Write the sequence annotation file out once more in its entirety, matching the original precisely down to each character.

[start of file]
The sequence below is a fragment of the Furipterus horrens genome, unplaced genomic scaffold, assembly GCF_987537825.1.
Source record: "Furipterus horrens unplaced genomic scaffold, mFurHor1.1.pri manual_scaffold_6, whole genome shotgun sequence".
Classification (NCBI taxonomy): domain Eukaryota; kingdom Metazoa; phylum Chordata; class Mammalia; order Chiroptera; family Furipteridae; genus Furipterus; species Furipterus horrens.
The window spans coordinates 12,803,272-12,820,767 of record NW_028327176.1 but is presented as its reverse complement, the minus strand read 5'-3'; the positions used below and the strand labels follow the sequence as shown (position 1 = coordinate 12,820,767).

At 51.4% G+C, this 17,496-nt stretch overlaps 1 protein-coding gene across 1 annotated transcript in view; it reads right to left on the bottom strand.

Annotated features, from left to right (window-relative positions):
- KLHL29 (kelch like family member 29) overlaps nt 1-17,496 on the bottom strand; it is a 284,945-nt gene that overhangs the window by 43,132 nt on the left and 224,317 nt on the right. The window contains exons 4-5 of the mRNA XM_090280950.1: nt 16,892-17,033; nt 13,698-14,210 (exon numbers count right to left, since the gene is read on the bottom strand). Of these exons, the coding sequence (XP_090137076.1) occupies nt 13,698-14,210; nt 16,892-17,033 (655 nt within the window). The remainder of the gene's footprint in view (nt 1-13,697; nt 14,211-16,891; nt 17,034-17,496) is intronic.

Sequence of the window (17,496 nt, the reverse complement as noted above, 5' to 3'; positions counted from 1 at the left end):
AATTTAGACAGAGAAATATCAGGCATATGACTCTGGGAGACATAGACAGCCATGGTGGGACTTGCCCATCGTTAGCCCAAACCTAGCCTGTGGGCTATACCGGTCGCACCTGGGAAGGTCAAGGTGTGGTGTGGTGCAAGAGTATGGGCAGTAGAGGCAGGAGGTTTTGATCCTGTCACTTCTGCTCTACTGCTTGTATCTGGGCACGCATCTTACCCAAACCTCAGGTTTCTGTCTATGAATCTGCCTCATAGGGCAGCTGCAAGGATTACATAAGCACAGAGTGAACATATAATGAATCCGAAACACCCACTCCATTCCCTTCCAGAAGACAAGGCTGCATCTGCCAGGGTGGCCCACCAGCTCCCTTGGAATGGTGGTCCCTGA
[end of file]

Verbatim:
The sequence below is a fragment of the Furipterus horrens genome, unplaced genomic scaffold, assembly GCF_987537825.1.
Source record: "Furipterus horrens unplaced genomic scaffold, mFurHor1.1.pri manual_scaffold_6, whole genome shotgun sequence".
Classification (NCBI taxonomy): domain Eukaryota; kingdom Metazoa; phylum Chordata; class Mammalia; order Chiroptera; family Furipteridae; genus Furipterus; species Furipterus horrens.
The window spans coordinates 12,803,272-12,820,767 of record NW_028327176.1 but is presented as its reverse complement, the minus strand read 5'-3'; the positions used below and the strand labels follow the sequence as shown (position 1 = coordinate 12,820,767).

At 51.4% G+C, this 17,496-nt stretch overlaps 1 protein-coding gene across 1 annotated transcript in view; it reads right to left on the bottom strand.

Annotated features, from left to right (window-relative positions):
- KLHL29 (kelch like family member 29) overlaps nt 1-17,496 on the bottom strand; it is a 284,945-nt gene that overhangs the window by 43,132 nt on the left and 224,317 nt on the right. The window contains exons 4-5 of the mRNA XM_090280950.1: nt 16,892-17,033; nt 13,698-14,210 (exon numbers count right to left, since the gene is read on the bottom strand). Of these exons, the coding sequence (XP_090137076.1) occupies nt 13,698-14,210; nt 16,892-17,033 (655 nt within the window). The remainder of the gene's footprint in view (nt 1-13,697; nt 14,211-16,891; nt 17,034-17,496) is intronic.

Sequence of the window (17,496 nt, the reverse complement as noted above, 5' to 3'; positions counted from 1 at the left end):
AATTTAGACAGAGAAATATCAGGCATATGACTCTGGGAGACATAGACAGCCATGGTGGGACTTGCCCATCGTTAGCCCAAACCTAGCCTGTGGGCTATACCGGTCGCACCTGGGAAGGTCAAGGTGTGGTGTGGTGCAAGAGTATGGGCAGTAGAGGCAGGAGGTTTTGATCCTGTCACTTCTGCTCTACTGCTTGTATCTGGGCACGCATCTTACCCAAACCTCAGGTTTCTGTCTATGAATCTGCCTCATAGGGCAGCTGCAAGGATTACATAAGCACAGAGTGAACATATAATGAATCCGAAACACCCACTCCATTCCCTTCCAGAAGACAAGGCTGCATCTGCCAGGGTGGCCCACCAGCTCCCTTGGAATGGTGGTCCCTGA